Sunday, June 15, 2008

Kindle Owners Buy More Than Before

This Kindle article by TheStreet's Terry Savage didn't seem all that newsworthy till I noticed this excerpt towards the end:

Amazon also says Kindle owners purchase 2.6 times more books downloaded into Kindle than they did before -- and the Kindle has been available only since late last year.
I don't recall seeing that stat before but it seems fairly significant. I wonder if Kindle owners are actually reading almost three times as much as they did B.K. (Before Kindle) or if they're just gobbling up the content because they're concerned the $9.99 prices might not last forever...

6 comments:

Sean M. said...

I definitely am. Part of it is the novelty, no doubt, but it's also just so convenient. A few weeks ago my car was in the shop, and I had to sit there for almost 4 hours. I had my Kindle, so I looked around in the "Your Recommendations" section, found a book I'd heard great things about (The Winter of Frankie Machine), and downloaded a free sample. It grabbed me, so I bought it right then and there and read a big chunk of it to pass the time. Jeff Bezos sold me a book in the waiting room of a Goodyear shop. He is a genius.

Anonymous said...

Speaking personally, I seem to be buying more Kindle books than I would ever buy of the dead-wood type. For one thing, the price is pretty good ($9.99 in most cases) and the other factor is that I will never need to find shelf space for the book. I'm completely out of shelf space for any more books, thus my impetus to purchase a Kindle.

Anonymous said...

Likewise, the convenience of always having your library with you, the economics of lower prices, and the convenience of being able to look up books and purchase them at unusual places/times, means I'm back to reading more books than ever.

Anonymous said...

I suspect that part of the reason for this is that Amazon is able to consolidate purchasing behavior--in my case, since I invested in and enjoy the Kindle, Amazon has become the first retailer that I shop with, vs. one of many before the Kindle.

Tyler Steben
Ann Arbor, MI

Diane said...

I don't think I'm buying more books, but I am now only buying e-books, and most of them are from Amazon. Before the Kindle, I bought my books at Barnes & Noble.

Instant gratification plus not having to find space for my books has replaced "real" books for me.

That being said, I won't pay more than 9.99 for any book. I think the $9.99 has led me to start reading non-fiction. That and the fact that I can sample it first before actually buying it.

Roy Blumenthal said...

Hiya...

I'm very much a book addict. And like one of the other commenters, I've long ago run out of bookshelf space at home.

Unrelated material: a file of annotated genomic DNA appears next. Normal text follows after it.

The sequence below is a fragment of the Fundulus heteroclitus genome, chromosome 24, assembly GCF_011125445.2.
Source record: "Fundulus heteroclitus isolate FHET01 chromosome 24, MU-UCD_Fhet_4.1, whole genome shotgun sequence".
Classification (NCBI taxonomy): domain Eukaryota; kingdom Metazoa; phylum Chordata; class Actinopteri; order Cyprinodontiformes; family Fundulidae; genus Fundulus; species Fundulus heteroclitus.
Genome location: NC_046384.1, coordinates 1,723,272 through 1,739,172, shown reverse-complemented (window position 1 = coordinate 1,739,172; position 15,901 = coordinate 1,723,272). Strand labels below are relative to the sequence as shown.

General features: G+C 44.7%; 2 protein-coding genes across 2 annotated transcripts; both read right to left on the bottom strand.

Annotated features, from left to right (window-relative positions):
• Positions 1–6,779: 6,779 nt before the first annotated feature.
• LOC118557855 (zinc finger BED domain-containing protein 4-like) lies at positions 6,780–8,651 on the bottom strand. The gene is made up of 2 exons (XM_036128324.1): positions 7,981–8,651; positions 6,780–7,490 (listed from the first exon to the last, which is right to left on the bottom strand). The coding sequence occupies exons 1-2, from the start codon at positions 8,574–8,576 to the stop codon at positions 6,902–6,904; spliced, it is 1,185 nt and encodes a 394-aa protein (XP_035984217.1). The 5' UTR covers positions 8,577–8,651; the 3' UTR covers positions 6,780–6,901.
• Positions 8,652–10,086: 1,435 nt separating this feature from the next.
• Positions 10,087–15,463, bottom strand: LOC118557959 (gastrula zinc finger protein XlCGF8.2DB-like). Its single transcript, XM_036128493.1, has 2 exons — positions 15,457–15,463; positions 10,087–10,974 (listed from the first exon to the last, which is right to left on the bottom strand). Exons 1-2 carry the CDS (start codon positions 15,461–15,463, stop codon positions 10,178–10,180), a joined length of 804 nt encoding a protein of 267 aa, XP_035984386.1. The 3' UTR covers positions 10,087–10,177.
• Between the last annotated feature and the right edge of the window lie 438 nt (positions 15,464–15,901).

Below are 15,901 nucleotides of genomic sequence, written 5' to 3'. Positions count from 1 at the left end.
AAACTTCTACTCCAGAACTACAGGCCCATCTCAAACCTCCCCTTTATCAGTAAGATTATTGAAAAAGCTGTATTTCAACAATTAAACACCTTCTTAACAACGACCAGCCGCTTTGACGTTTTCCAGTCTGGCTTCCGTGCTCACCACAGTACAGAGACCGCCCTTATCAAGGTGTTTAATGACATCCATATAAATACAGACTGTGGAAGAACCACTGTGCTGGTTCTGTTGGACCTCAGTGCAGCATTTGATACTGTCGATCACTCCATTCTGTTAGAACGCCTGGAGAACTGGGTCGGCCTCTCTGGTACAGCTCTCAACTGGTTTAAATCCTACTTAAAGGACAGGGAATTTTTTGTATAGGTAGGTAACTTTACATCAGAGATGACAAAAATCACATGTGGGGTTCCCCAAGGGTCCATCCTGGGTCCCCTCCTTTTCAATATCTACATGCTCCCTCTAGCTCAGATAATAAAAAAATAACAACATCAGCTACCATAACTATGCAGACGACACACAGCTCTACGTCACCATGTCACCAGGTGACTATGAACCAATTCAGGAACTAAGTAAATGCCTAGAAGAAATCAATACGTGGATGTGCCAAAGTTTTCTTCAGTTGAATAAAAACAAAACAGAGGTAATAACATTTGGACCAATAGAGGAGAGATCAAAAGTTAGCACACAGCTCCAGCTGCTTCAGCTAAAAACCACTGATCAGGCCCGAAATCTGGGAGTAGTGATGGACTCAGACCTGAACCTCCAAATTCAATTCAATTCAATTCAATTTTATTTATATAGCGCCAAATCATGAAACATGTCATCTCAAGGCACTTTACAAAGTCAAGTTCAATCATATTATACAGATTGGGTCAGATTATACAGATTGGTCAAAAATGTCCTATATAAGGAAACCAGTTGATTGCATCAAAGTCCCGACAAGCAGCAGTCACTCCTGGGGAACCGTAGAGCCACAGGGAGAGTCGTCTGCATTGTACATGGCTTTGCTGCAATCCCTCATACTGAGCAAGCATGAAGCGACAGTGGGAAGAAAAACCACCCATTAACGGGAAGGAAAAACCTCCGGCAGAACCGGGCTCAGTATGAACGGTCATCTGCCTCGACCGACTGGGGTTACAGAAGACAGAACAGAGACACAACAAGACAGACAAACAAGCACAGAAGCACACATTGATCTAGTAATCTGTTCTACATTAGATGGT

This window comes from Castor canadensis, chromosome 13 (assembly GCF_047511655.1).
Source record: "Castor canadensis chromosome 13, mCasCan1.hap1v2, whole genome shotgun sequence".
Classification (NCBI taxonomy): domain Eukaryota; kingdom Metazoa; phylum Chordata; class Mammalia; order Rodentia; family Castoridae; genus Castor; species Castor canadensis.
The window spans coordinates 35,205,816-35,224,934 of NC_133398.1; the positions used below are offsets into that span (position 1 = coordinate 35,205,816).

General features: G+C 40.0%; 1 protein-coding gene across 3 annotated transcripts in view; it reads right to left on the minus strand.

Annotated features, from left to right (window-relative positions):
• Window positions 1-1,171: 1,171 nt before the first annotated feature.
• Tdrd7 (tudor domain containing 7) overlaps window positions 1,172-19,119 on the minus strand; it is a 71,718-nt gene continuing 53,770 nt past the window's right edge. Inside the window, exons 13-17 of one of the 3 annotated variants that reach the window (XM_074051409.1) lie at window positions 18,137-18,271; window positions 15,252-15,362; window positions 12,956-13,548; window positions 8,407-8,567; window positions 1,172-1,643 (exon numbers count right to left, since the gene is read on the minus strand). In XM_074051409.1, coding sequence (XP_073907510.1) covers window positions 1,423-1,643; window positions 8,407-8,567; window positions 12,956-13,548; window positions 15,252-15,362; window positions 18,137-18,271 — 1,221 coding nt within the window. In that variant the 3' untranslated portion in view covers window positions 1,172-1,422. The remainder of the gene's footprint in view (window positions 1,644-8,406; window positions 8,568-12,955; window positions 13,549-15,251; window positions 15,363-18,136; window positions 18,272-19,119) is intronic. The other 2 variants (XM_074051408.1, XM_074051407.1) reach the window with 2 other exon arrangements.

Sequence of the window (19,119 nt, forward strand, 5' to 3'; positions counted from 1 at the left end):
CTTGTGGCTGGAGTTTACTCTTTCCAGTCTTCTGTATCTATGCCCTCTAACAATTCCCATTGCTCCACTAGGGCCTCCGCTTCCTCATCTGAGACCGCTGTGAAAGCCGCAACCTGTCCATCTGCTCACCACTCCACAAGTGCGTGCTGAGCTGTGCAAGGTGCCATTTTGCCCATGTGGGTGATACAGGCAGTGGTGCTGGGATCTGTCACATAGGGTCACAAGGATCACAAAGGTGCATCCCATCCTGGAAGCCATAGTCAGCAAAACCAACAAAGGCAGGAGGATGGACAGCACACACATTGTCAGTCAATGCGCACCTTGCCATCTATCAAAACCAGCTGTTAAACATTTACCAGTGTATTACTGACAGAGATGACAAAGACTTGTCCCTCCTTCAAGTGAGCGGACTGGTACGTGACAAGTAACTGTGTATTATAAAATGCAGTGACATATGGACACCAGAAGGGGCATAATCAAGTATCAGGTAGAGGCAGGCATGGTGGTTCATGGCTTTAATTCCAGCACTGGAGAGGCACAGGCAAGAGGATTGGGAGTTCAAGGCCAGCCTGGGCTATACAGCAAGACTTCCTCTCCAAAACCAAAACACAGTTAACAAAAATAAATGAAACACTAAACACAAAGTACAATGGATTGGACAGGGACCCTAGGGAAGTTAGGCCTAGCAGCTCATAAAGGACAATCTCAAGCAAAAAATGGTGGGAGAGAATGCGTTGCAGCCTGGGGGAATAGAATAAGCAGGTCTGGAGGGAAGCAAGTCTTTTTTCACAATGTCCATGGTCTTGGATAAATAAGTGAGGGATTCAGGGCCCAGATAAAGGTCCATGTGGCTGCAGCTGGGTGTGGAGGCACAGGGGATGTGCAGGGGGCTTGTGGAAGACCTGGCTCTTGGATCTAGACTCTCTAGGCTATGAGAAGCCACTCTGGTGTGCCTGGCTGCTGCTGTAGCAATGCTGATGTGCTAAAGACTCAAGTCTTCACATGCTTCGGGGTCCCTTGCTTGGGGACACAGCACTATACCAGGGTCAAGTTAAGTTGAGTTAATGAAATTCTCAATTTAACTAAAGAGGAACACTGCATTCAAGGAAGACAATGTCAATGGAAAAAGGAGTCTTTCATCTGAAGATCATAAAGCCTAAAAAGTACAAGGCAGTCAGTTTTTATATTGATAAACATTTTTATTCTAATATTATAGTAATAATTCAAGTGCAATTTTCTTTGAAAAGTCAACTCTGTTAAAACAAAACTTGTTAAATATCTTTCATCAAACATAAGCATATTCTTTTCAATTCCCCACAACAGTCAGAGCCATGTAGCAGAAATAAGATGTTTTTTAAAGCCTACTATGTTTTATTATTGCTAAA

Unfortunately, I don't have a Kindle, cos I live in South Africa.

What I HAVE discovered, though, is the MobiPocket Reader. On my phone, to be precise.

And I'm finding that I'm buying LOADS of eBooks from fictionwise.com. Loads more than I would if I were purchasing paper books.

And here's the rub... all you lucky Kindlers are getting US$10 books. MobiPocket books are pretty much the same price as retail books.

So why'm I buying so many books?

1. Amazon's shipping prices to South Africa have recently shot through the roof, thanks to widespread theft at the South African Post Office. Blah.

2. eBooks are just SO much easier for me to transport. I normally have at least three books in my satchel at any given time. And that just nails my back, given that I normally carry my overweight Toshiba Tecra M4 tablet pc around with me wherever I roam.

3. Right now, the paper books with me are YES!, INSTANT LIFE COACH, THE NO ASSHOLE RULE, IDEAS MAN, and THE BACK OF THE NAPKIN. While it's kinda easier to read paper books, it's not easy to annotate them. eBooks are just a dream to make notes in. I love it.

4. South Africa is the arse-end of the world of books. We have a book-buying public that numbers around 900 000 according to a publisher's estimate approximately four years ago. (I have no reference for this. It came out of a conversation I had with someone.) This means that many of the books that grab my imagination have to be ordered in from overseas. with my MobiPocket habit now in full gear, I whimsically hit 'check out using PayPal' on my phone or computer, and I have my book. I love love love this.

5. I WANT a damn Kindle. Even if I have to stock it manually. Dammit. Amazon! Wake up!!!

Oh. Hang on. That's not a point. It's just a desire. Ah well.

The argument I'm making here is that the price isn't the be-all and end-all. It's something much more interesting. It's access. The Kindle is the access revolutioniser.

Blue skies
love
Roy